With the end of the demand driven system the ATAR could be back as a way to ration fixed numbers of undergraduate places and Mitchell Institute analysts Sarah Pilcher and Kate Torii are not at all happy about it.
“Despite the expansion of alternative pathways, the ATAR is maintaining its prominence as a marker for student achievement in the school system and the community more broadly – suggesting it may be a assuming a role beyond what was intended,” they warn in a new policy paper released today.
But while the authors say they “stop short of calling for the ATAR to be replaced” they provide reasons to end it and alternatives to replace it, for example, aptitude tests, alternative entry schemes, tertiary preparation and enabling courses. They also set out how other countries organise admissions.
The unknown against this is how soon and how strong will be the need for a measure to ration undergraduate places. Pilcher and Torii suggest the frozen number of places, “may be large enough to accommodate demand in the near term.” Good-oh, but if governments stick with the new policy of tying system-wide growth to population numbers this may increase the ATARs utility for universities allocating places. And having abandoned the principle of demand driven funding a government could easily set numbers over three or four year cycles.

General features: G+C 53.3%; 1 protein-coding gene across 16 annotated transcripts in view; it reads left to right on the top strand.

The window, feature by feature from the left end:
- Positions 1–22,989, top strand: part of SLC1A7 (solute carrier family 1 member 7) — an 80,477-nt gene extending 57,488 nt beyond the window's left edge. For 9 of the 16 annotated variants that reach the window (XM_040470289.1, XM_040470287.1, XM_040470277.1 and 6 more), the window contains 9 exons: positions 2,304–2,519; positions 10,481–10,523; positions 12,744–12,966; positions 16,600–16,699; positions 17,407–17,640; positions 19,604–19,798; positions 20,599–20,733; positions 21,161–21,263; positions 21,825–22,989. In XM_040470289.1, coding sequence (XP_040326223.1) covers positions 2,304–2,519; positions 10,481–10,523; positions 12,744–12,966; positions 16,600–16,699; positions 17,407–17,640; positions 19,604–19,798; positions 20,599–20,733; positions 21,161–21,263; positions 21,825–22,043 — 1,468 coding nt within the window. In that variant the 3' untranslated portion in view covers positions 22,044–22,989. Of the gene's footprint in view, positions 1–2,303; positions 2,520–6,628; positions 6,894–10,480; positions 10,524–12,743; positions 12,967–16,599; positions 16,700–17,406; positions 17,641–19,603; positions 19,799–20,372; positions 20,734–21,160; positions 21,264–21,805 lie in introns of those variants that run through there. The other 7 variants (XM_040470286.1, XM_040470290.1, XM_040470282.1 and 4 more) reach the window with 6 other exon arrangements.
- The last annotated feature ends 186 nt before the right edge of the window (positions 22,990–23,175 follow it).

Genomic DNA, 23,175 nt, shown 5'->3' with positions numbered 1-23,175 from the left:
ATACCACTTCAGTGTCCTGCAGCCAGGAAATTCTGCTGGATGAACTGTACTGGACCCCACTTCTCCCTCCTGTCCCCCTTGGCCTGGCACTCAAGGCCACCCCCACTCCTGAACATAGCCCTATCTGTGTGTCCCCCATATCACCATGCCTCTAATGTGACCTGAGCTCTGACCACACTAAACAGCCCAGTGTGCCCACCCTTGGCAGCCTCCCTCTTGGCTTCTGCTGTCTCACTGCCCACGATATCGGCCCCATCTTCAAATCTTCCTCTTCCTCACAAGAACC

Rules and procedures to make the ATAR transparent now being implemented might turn out to be essential in a new system where places are rationed.